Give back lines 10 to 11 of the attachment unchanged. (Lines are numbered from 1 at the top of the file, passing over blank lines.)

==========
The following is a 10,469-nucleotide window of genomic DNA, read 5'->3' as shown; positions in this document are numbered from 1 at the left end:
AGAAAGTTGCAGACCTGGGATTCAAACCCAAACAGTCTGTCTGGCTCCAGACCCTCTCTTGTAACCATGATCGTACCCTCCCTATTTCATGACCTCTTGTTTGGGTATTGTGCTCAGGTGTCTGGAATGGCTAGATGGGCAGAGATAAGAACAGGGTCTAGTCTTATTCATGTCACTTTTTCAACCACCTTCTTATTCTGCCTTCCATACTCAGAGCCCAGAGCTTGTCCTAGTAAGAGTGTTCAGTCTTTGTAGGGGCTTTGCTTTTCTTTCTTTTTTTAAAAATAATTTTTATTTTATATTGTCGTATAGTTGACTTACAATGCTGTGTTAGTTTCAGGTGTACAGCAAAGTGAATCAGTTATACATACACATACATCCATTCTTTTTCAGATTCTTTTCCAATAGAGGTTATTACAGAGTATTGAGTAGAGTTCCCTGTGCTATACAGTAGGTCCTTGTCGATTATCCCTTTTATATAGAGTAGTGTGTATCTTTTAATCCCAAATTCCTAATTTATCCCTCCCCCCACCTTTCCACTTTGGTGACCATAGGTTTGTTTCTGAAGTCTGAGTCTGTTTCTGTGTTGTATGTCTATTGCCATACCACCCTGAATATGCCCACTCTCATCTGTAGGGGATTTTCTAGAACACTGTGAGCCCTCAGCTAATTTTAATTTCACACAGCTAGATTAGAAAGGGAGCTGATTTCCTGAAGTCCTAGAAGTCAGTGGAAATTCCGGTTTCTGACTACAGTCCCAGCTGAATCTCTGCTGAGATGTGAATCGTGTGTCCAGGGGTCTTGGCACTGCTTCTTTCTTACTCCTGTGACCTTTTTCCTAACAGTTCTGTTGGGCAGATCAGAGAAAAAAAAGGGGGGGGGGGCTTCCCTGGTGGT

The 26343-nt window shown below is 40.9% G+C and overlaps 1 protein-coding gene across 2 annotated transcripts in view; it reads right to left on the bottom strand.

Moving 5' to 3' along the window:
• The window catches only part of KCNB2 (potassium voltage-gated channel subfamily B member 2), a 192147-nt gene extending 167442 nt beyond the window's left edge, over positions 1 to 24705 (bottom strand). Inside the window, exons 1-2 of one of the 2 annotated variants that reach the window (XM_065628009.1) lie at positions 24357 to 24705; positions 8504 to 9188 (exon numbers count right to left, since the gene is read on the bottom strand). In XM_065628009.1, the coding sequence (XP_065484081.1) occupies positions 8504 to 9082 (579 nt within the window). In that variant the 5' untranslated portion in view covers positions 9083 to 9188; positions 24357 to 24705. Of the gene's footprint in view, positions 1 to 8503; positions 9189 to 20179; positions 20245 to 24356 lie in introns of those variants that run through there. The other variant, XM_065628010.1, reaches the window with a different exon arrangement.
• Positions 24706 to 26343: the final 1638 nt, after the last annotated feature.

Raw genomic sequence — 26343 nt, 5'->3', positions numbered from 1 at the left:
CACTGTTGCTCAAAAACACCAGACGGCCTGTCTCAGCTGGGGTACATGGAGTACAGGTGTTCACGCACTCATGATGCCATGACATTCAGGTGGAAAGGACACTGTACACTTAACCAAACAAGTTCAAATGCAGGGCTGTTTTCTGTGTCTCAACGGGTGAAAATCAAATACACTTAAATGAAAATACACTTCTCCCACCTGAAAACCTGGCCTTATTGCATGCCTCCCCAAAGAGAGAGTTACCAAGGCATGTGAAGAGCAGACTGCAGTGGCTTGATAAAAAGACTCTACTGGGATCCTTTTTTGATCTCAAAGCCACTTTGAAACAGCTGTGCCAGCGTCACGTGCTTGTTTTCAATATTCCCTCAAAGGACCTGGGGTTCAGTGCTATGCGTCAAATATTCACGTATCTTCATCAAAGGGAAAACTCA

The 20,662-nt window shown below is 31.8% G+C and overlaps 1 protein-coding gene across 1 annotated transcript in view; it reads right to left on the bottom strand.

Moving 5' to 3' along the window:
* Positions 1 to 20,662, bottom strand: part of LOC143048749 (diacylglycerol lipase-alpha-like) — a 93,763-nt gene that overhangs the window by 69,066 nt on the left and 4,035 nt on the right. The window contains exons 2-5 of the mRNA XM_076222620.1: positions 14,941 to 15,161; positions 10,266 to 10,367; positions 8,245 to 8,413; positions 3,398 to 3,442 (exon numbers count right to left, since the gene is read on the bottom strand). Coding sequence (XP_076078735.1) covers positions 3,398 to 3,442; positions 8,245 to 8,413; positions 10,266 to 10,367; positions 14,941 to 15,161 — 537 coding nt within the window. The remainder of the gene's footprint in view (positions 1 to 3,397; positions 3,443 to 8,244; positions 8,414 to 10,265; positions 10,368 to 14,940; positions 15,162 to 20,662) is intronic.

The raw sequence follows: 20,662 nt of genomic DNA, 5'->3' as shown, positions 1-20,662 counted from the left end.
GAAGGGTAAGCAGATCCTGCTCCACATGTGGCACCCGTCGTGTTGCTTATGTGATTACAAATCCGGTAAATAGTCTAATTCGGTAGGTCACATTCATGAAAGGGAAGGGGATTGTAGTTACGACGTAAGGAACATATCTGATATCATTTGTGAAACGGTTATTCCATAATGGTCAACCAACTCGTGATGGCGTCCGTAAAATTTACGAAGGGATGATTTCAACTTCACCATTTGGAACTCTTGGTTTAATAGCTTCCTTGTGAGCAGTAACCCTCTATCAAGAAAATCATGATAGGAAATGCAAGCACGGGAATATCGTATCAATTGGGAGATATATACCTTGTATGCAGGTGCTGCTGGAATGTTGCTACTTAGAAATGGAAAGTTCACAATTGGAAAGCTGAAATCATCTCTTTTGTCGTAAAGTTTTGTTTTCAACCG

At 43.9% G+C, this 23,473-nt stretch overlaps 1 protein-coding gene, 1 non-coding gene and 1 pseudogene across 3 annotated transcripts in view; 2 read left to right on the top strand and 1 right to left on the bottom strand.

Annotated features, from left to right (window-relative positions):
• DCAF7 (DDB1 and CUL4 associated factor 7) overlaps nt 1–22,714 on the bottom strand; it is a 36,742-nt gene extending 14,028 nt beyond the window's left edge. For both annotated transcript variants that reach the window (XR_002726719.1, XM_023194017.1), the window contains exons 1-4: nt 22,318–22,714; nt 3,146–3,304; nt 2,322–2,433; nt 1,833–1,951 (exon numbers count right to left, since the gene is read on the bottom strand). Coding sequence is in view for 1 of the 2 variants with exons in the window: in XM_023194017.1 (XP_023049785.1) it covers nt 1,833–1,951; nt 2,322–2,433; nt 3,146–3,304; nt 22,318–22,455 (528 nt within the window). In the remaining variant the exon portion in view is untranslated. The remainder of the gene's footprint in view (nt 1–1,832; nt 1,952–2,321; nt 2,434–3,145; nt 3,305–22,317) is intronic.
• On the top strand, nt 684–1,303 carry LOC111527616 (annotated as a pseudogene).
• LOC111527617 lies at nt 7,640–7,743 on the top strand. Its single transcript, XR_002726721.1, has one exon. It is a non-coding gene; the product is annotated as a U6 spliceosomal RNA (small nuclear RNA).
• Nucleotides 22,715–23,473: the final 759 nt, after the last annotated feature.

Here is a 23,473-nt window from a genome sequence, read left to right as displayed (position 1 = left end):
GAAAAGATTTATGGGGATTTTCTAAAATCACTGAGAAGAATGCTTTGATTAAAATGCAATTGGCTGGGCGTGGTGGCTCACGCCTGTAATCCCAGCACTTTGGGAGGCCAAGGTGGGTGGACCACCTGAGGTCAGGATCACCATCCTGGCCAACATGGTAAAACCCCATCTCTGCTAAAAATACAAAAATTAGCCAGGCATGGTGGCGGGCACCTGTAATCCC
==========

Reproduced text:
Moving 5' to 3' along the window:
* Positions 1 to 20,662, bottom strand: part of LOC143048749 (diacylglycerol lipase-alpha-like) — a 93,763-nt gene that overhangs the window by 69,066 nt on the left and 4,035 nt on the right. The window contains exons 2-5 of the mRNA XM_076222620.1: positions 14,941 to 15,161; positions 10,266 to 10,367; positions 8,245 to 8,413; positions 3,398 to 3,442 (exon numbers count right to left, since the gene is read on the bottom strand). Coding sequence (XP_076078735.1) covers positions 3,398 to 3,442; positions 8,245 to 8,413; positions 10,266 to 10,367; positions 14,941 to 15,161 — 537 coding nt within the window. The remainder of the gene's footprint in view (positions 1 to 3,397; positions 3,443 to 8,244; positions 8,414 to 10,265; positions 10,368 to 14,940; positions 15,162 to 20,662) is intronic.